When I started thinking about taking the blog in a new direction last year, it was clear to me that I did not want to get away from the community I had created. If anything, I actually wanted to get closer and be more personal with you guys. Blogging everyday about art started to get kind of lonely and honestly exhausting. I also noticed that the sites I gravitated to most, all had a personal voice and that really appealed to me.
With the new direction, I decided going forward it was important for me to engage and invite the community of readers to be more involved with the posts as well. I wanted to give you guys a platform to ask some of your favorite artists things that you want to know. So today I'm starting a brand new (and experimental!) feature; twitterviews!
How it works is I tweet out on twitter that I'm planning on interviewing a specific artist and ask people to tweet back at me q's for them. Twitterviews are normally conducted on twitter, however my fulltime job makes that a beeeet difficult. I love twitter and it seemed like a perfect way to really engage you, readers. I hope you guys like it! Next week I'll be interviewing Jenny Hart of Sublime Stitching. Tweet at me!
SO enough of my yammering! For my very first twitterview I asked Lucky Jackson to take part.
Lucky is a crafty maven who's been making beautiful embroidered art, selling in her Etsy shop and attending many of the craft fairs we love. She's also working on a 365 day embroidery project, that is simply incredible considering each piece is made in one day. One day!
I love how her work is really centered around pop culture, friends and family.
I thought she was ideal to twitterview since she crafts, makes art, runs her own business and has a family too! Keep in mind for after your reading, Lucky has just opened a shop to sell her 365 day pieces.
Let's get started!
How did you transition from working a regular job to being a full time artist? What were the steps you took? question from: @AshleyMSheppard
When my first daughter was born my husband entered me in an art show. I had nothing to show at the time. He told me to get started and I did. I fell in love with making art. When I was on maternity leave and Ellie was little I painted all the time. I really want to show my kids that you can have a career that you love. I kept doing shows and opened an Etsy shop. I just kept going...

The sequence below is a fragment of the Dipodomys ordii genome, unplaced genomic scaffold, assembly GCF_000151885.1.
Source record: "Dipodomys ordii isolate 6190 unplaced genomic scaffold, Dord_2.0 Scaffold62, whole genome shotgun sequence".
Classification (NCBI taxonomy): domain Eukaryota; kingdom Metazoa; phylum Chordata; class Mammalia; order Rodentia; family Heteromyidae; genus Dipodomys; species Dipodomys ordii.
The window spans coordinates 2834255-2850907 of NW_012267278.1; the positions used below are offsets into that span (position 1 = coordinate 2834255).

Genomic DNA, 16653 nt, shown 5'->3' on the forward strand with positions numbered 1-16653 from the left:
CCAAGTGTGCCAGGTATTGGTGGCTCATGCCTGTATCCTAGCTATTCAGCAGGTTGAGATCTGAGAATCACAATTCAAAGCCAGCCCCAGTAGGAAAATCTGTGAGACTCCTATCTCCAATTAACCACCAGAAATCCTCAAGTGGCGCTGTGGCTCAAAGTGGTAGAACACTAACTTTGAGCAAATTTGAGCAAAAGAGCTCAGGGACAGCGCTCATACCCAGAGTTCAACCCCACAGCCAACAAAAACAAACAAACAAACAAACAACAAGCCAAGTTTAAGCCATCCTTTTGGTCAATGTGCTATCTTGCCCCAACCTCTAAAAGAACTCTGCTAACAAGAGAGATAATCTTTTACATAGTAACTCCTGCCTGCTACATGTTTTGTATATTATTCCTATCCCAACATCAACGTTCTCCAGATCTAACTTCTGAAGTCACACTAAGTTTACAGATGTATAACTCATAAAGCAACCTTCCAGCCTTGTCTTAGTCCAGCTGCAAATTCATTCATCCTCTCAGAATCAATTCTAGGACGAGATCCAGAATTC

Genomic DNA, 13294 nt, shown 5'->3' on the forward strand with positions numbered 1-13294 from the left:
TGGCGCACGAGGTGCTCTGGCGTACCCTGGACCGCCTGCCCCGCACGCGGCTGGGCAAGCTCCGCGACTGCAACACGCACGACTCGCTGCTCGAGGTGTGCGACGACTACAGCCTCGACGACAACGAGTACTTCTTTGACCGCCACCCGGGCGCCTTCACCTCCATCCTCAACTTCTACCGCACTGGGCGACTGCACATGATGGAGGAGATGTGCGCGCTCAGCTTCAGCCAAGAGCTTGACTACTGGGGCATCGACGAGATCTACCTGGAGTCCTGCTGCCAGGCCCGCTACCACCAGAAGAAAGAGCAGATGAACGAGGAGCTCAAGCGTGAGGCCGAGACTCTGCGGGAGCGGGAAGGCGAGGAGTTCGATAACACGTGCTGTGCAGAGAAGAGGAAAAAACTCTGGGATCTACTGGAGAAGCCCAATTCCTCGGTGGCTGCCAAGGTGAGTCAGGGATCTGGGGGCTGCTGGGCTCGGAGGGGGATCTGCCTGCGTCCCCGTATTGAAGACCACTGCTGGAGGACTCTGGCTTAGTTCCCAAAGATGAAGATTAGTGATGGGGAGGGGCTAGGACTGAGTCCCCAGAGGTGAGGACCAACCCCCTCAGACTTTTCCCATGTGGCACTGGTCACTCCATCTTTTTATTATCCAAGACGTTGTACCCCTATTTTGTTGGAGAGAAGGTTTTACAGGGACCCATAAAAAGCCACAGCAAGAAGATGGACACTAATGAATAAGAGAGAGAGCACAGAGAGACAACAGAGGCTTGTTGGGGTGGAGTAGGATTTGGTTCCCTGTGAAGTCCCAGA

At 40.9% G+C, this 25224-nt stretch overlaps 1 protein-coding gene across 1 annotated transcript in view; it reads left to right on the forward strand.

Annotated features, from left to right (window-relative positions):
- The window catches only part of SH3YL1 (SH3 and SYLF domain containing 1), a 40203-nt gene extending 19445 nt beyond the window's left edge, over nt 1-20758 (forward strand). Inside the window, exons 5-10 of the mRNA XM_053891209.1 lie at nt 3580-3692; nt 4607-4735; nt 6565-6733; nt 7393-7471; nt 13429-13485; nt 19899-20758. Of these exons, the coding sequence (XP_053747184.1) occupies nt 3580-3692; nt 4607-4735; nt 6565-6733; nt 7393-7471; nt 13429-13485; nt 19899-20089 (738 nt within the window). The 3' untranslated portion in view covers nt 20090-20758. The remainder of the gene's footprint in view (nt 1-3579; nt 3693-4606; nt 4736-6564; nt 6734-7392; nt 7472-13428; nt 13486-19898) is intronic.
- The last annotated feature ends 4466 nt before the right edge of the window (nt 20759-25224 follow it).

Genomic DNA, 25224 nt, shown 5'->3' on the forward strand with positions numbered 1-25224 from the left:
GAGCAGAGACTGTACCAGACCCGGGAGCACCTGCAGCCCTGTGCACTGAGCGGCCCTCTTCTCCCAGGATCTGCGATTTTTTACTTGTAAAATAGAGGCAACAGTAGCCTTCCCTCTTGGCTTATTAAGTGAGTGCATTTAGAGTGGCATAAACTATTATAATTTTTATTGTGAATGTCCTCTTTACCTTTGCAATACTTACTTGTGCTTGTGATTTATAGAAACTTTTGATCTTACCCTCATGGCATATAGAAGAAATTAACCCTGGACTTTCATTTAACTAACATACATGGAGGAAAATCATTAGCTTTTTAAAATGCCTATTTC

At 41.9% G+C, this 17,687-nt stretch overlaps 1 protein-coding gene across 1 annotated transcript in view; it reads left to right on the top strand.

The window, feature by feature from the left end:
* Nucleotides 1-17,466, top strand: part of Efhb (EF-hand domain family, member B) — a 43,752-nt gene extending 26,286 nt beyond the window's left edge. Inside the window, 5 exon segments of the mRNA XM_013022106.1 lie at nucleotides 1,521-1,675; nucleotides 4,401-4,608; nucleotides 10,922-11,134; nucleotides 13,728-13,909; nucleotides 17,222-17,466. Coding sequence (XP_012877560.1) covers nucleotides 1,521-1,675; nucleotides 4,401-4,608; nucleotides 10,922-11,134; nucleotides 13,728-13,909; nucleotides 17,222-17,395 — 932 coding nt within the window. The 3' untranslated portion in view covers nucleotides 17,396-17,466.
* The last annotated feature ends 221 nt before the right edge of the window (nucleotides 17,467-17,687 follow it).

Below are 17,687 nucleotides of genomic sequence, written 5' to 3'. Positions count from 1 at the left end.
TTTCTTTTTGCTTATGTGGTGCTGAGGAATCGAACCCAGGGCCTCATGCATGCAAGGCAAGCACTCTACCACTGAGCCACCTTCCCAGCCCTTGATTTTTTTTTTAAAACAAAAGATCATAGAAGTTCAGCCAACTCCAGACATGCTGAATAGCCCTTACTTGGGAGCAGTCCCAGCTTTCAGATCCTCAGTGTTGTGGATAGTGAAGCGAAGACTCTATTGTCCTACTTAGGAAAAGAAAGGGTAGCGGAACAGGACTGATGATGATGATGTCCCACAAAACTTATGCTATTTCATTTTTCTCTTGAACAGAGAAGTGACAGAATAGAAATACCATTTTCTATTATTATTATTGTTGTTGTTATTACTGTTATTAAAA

How do you "make time" to produce beautiful intricate personal pieces daily whilst still doing a real job (running your business side of things)? question from: @leecrutchley
This is the part I find really hard. Making art is easy, but juggling emails, orders and shows...I am working on a system but haven't quite figured that part out yet. I do find that people are pretty patient with me as they know that I am at a loss for time.
I also have two little girls 4 and 6. I try to only work when they are at school and at night. I really try to steal snippets of time whenever I can to just get a bit of work done. The business part is an ongoing "work in progress". I hope by the end of it I will have it down to a fine art.
What do you do when you get stuck? Do you keep a sketchbook? questions from: @czarcastic
I keep several sketchbooks! I am constantly sketching out new ideas. I can't say that I am ever at a loss for new ideas. Just the time to make them!
What non-art things influence your practice the most? question from: @czarcastic
My family influences me a lot. Having kids is a constant inspiration. My friends are all really creative and they always give me new ideas.
I also am a book nut. I am constantly scouring illustration periodicals and art and craft books. Music, Movies... you name it.
What continues to drive you to create? question from: @russty
I am in love with art. I really honestly like making something new every day. I look forward to coming up with new ideas, sketching them out, assembling the work. I will be sad when the project is over. It might sound trite but this is what I was meant to do. It took me a long time to realize it but I am glad others recognized it and are so supportive.
How did you get your work seen by larger audiences? question from: @auralaniK
It happened pretty suddenly. I guess Uppercase Magazine tweeted about it and that was then mentioned by Miss Modish who then passed it on to Bleubird Vintage. Miss James wrote a wonderful piece and that was really the start of people knowing about the project.
How do you handle the uncertainty of earning an income as an artist; especially in tough economies? question from: @Meyertron
The last few years I have just been making very affordable art. When I do shows I have small pieces that start at $15. You just have to think like a business and not overvalue your work. My father once told me "It's only worth what someone will pay", a bit harsh I know but I am finding that there is truth in that. I challenge myself to make art that is accessible to everyone.
I have been doing the craft show circuit for a couple of years now so I have a pretty good idea of what people are willing to pay and produce items in a wide range of price points.